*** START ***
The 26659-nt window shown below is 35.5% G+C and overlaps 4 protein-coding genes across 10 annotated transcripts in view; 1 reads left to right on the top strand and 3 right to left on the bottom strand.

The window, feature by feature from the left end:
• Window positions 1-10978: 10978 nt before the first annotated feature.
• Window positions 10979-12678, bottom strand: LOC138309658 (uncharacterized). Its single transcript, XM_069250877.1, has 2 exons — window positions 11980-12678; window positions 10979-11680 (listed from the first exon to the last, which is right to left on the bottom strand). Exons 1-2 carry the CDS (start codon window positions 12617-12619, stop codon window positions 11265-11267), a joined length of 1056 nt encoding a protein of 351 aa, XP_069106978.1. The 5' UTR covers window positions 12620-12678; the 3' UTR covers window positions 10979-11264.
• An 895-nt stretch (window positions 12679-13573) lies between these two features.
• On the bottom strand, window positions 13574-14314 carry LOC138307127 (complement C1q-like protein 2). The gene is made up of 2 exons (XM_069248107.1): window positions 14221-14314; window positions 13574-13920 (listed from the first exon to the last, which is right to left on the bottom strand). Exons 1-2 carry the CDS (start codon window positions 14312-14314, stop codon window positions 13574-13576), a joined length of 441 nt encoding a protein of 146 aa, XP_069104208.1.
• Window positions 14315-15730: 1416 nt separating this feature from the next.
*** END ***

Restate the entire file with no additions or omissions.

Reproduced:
The 26659-nt window shown below is 35.5% G+C and overlaps 4 protein-coding genes across 10 annotated transcripts in view; 1 reads left to right on the top strand and 3 right to left on the bottom strand.

The window, feature by feature from the left end:
• Window positions 1-10978: 10978 nt before the first annotated feature.
• Window positions 10979-12678, bottom strand: LOC138309658 (uncharacterized). Its single transcript, XM_069250877.1, has 2 exons — window positions 11980-12678; window positions 10979-11680 (listed from the first exon to the last, which is right to left on the bottom strand). Exons 1-2 carry the CDS (start codon window positions 12617-12619, stop codon window positions 11265-11267), a joined length of 1056 nt encoding a protein of 351 aa, XP_069106978.1. The 5' UTR covers window positions 12620-12678; the 3' UTR covers window positions 10979-11264.
• An 895-nt stretch (window positions 12679-13573) lies between these two features.
• On the bottom strand, window positions 13574-14314 carry LOC138307127 (complement C1q-like protein 2). The gene is made up of 2 exons (XM_069248107.1): window positions 14221-14314; window positions 13574-13920 (listed from the first exon to the last, which is right to left on the bottom strand). Exons 1-2 carry the CDS (start codon window positions 14312-14314, stop codon window positions 13574-13576), a joined length of 441 nt encoding a protein of 146 aa, XP_069104208.1.
• Window positions 14315-15730: 1416 nt separating this feature from the next.